Rosewolf: Origins and Inspirations
I’m excited to be finally releasing ROSEWOLF on Amazon Kindle around Halloween.
The first draft was begun in 2000, twelve years ago. I didn’t work on it all of that time, but off and on between other novels that lie in wait to be finished. Since this is my first finished novel, I am very proud of it.
Rosewolf came to me in 2000 while I was living in England. I went there initially to research a tarot deck I designed based on the Holy Grail Legend. I was born with strong psychic abilities and out of a need to understand my experiences, have been a lifelong student of the occult, especially Faerie Witchcraft, tarot, astrology and healing.
In England I encountered the revived folk traditions, the arcane histories and magical practices of those islands and wanted to explore them in a fictional form. The first book I wrote was about a changeling called Lily Tamlyn that was inspired by the Scottish folk ballad, Tam Lin. Because I didn’t know what I was doing, the story sprawled out of control. and I literally lost the plot. But, in that book, was a stately home called Hedgewicke Hall. On the walls were the classical rows of ancestral portraits. One of them was Lady Lianna Hedgewicke, an herbalist of questionable repute. This person suddenly came to life and, domineering as she is, took over the story. It was she, whoever she is and wherever she came from, who was the catalyst behind the much more coherent, Rosewolf.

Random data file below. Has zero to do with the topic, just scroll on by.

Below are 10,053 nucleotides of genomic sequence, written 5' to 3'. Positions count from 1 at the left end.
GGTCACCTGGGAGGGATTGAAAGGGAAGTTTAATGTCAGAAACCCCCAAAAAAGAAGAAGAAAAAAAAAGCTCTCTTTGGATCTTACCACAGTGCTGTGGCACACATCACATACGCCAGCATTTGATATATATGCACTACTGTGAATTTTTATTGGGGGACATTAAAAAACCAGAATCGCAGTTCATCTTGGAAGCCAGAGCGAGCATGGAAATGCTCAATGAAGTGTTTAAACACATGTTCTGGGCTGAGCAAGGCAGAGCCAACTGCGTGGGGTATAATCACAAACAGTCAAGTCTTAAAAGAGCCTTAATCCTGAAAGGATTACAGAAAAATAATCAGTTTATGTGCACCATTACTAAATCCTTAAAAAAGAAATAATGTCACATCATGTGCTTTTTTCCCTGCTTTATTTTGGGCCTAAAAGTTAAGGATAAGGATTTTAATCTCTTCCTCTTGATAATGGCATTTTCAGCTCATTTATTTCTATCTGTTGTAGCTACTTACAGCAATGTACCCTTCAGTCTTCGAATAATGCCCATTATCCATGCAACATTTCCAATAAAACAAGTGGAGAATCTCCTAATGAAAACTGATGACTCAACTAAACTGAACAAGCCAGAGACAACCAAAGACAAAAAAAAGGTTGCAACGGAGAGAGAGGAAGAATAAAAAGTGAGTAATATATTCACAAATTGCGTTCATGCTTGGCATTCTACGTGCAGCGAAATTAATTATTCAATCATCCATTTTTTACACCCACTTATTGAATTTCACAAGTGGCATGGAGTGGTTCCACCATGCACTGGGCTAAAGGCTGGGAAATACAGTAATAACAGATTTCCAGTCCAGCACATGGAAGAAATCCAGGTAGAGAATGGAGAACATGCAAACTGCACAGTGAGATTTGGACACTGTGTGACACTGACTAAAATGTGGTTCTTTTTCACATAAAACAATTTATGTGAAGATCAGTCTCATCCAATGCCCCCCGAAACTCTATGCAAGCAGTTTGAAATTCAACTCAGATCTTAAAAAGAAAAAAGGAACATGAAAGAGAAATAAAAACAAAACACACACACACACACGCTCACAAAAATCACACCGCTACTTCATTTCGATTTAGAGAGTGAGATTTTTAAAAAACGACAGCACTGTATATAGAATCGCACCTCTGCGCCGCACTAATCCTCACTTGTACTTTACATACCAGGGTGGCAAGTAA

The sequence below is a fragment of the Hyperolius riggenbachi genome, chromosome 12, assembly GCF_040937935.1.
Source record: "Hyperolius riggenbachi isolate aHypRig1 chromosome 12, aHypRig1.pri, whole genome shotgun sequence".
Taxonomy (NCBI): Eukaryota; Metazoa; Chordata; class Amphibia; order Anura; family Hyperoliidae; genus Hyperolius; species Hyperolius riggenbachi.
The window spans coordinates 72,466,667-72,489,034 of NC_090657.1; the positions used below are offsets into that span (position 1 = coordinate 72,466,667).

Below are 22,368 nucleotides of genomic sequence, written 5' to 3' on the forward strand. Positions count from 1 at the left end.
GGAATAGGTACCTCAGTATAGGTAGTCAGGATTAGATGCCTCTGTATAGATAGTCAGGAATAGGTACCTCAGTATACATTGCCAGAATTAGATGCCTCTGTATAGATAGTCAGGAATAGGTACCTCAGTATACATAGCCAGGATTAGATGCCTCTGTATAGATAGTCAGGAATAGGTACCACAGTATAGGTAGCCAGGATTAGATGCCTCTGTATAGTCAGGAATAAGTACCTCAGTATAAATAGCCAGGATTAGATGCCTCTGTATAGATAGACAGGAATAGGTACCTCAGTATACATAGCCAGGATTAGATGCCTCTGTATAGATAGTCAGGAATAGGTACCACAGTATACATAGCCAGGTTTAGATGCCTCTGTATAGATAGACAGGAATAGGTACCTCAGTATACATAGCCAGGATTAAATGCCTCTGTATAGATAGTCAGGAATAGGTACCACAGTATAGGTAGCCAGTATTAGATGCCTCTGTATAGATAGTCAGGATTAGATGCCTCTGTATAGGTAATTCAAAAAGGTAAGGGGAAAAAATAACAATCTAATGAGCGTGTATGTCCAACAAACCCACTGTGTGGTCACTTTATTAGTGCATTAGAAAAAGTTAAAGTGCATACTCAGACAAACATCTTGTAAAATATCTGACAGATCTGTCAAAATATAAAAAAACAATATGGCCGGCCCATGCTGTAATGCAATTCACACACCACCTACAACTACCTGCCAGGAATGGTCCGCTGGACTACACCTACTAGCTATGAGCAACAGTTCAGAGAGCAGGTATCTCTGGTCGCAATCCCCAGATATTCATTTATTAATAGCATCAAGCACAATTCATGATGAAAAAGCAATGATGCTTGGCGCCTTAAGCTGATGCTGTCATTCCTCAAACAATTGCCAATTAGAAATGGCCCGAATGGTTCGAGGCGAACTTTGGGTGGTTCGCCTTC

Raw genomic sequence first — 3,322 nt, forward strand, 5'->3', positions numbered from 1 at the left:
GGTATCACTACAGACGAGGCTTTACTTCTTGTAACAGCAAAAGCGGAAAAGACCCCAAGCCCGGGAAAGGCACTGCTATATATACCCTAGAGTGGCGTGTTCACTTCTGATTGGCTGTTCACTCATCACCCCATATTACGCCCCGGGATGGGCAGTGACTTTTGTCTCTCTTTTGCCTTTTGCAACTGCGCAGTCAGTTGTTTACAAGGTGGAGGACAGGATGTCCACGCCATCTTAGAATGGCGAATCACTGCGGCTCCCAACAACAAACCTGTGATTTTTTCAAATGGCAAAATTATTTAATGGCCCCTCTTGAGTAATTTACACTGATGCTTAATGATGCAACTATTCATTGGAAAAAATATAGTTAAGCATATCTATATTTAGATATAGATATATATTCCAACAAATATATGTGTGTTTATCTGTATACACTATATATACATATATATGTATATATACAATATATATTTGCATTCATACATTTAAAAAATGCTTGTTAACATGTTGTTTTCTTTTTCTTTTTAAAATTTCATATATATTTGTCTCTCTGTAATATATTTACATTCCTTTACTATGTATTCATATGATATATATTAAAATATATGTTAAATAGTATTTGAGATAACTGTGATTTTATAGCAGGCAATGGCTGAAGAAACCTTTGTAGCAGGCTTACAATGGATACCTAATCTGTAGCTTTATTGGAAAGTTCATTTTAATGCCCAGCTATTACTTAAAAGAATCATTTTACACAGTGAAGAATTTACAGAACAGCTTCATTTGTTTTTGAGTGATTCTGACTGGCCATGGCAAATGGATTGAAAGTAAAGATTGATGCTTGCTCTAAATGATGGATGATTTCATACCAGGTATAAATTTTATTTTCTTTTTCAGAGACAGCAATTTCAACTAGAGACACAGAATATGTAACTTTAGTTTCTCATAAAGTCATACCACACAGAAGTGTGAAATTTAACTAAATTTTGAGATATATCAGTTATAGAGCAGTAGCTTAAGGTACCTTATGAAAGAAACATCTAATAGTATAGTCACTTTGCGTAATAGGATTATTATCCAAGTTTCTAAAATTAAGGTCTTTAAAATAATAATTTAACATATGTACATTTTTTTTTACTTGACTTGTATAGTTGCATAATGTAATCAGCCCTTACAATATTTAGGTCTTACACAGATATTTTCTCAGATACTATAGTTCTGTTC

From the myth of Romulus and Remus being raised by wolves, to the lays of Marie de France in her tale, Bisclaveret, to Grimms’ Fairy Tales, the works of Sabine Baring-Gould, SigmundFreud, Montague Summers, the mysterious wolf children of Angela Carter and the occult-driven sorcery of Tanith Lee’s lupine shape shifters, werewolves have a long and intriguing history. They express our darkest shadows, our deepest fears and the lurking need to shed civilization and go wild. For thirteen year old Rose, the wolf within is a metaphor for the disturbances of emerging sexuality.
There is magic, a kind of shamanism in the werewolf. He or she expresses a fairy tale quality. Stories of wise animals who speak, who transform into human shape, are part of the fairy tale world of all cultures. These creatures can, in turn, engender a desire for human beings to change into animals while retaining human consciousness in order to plumb the mysteries of the natural and spiritual worlds.
The werewolf is also a metaphor for many aspects of human nature and society: hot sexuality, lasciviousness, violence, rage, greed, unshackled freedom and the call of the wild as explored by Clarissa Pinkola Estes in Women Who Run with the Wolves, deceit as when the wolf wears a sheep’s clothing, the werewolf is a richly layered and compelling monster indeed.
Find my Re-Telling of Grimm’s Little Red Riding Hood, THIRTEEN, at Burial Day books:
Burial Day : THIRTEEN